She then quotes an apostolic exhortation released after Vatican II, Vita consecrata, that states, "...many institutes have come to the conclusion that their charism can be shared with the laity. The laity are therefore invited to share more intensely in the spirituality and mission of these institutes. (pp.54)." This, it seems to me, is the critical notion: the charisms of religious congregations have already reached out to those who are not also called to religious life. Association is a response to the call of a particular charism in a particular person's life. Once we allow that the specific charism of a religious institute is not bounded by the structures of the distinct charism of religious life, it becomes possible to see the relationship between associates and the religious congregation in this light.
We no long need to be bound up by questions about membership (associates are clearly not members of the religious institute – both canonically and in terms of how they relate to the charism) or issues about governance (associates do not have a role in governance of the institute of which they are not members, of a religious life to which they have not been called). We can focus instead on areas that involve what is shared: charism, spirituality and mission. Associates should have roles in discussions that involve how the charism shapes the spirituality of the congregation and expresses itself in the mission and in discussions about how the work of the mission will go forward. Congregations should be having these discussions with their associates, in an atmosphere and posture of mutuality, as co-holders of the charism.
Associates do NOT have a role in discernment of questions that involve the structures, finances and staffing of the religious congregation. They DO have a role in discernment of questions that involve the charism, spirituality and mission
that they hold in common with the religious congregation. Associates are co-holders of the charism and partners in the mission as the charism expresses itself in the world. If congregations are not engaged in mutual discernment with their associates around questions about the future of their mission, they are listening with only half an ear.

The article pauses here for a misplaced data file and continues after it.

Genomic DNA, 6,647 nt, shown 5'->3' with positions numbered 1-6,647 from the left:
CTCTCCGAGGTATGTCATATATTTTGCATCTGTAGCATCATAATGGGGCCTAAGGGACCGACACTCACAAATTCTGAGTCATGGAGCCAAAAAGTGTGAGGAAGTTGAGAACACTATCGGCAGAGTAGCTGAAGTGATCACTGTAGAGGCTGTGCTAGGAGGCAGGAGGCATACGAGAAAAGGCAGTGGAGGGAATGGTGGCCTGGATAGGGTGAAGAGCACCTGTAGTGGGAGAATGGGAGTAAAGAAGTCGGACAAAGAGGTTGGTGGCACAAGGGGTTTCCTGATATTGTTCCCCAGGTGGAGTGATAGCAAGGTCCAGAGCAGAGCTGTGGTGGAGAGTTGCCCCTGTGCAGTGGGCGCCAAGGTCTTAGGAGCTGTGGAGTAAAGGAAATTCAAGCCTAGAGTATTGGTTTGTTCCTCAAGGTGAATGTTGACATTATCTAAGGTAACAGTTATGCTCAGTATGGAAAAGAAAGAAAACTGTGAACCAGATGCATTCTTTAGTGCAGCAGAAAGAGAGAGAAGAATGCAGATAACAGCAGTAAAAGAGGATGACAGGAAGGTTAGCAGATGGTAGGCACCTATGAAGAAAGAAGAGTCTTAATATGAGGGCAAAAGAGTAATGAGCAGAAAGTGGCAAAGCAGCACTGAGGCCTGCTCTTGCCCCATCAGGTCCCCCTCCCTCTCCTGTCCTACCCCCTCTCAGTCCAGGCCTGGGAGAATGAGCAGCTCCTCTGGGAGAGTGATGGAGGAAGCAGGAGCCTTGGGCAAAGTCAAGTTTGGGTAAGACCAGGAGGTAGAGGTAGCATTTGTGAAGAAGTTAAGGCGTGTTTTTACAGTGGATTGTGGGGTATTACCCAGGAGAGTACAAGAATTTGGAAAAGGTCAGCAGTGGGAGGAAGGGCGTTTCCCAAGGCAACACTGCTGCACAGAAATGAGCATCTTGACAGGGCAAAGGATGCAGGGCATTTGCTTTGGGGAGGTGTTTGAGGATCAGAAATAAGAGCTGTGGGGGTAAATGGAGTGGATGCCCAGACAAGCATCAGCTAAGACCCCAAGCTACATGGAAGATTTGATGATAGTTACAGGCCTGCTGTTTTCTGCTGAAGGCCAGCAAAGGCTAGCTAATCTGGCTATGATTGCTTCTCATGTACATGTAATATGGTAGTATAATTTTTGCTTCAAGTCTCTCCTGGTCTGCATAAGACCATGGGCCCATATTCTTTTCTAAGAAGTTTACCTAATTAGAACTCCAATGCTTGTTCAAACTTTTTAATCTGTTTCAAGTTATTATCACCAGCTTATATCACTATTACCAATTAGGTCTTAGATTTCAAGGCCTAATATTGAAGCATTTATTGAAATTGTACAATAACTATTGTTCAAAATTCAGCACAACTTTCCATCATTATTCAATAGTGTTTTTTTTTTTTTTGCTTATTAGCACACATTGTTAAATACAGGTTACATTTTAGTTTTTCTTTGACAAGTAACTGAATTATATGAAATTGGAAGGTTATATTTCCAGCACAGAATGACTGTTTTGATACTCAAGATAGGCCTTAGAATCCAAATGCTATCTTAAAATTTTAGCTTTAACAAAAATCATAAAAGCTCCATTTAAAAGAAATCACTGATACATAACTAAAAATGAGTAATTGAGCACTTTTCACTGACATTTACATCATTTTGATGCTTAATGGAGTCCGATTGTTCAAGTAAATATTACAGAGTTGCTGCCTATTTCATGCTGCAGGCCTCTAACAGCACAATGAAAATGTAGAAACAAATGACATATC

Associates and religious should be asking TOGETHER: Where do we see our charism alive and active and calling people to our mission? Who is being called and what are they being called to? What are the best ways to share our charism and work together to further our mission? What are our respective roles in forming and supporting those who are called to our charism and mission? What will best enable the charism and spirit of our institute to move into the future and remain active and alive in mission?
The relationship that flows from the mutual, if distinct calls of associates and religious in each religious congregation is one of coresponsibility for the expression of the charism in mission in the world. Like any relationship, the dynamics and practices must be worked out in the day-to-day realities that ensure when we decide to share life more than superficially. And, like any relationship, the working out and the living out will be messy and sometimes complicated, difficult and sometimes painful. The blessings and graces of walking and working together do and will, I believe, far outweigh the demands and challenges.
We can look to our founders and the struggles they overcame to establish congregations that would express their charisms and missions in the world and console ourselves with the thought that we are living in the age of the refounding of religious life. Most of all, we can remember what God says to the prophet Isaiah, "so is my word that goes out from my mouth: It will not return to me empty, but will accomplish what I desire and achieve the purpose for which I sent it." (Is. 55:11)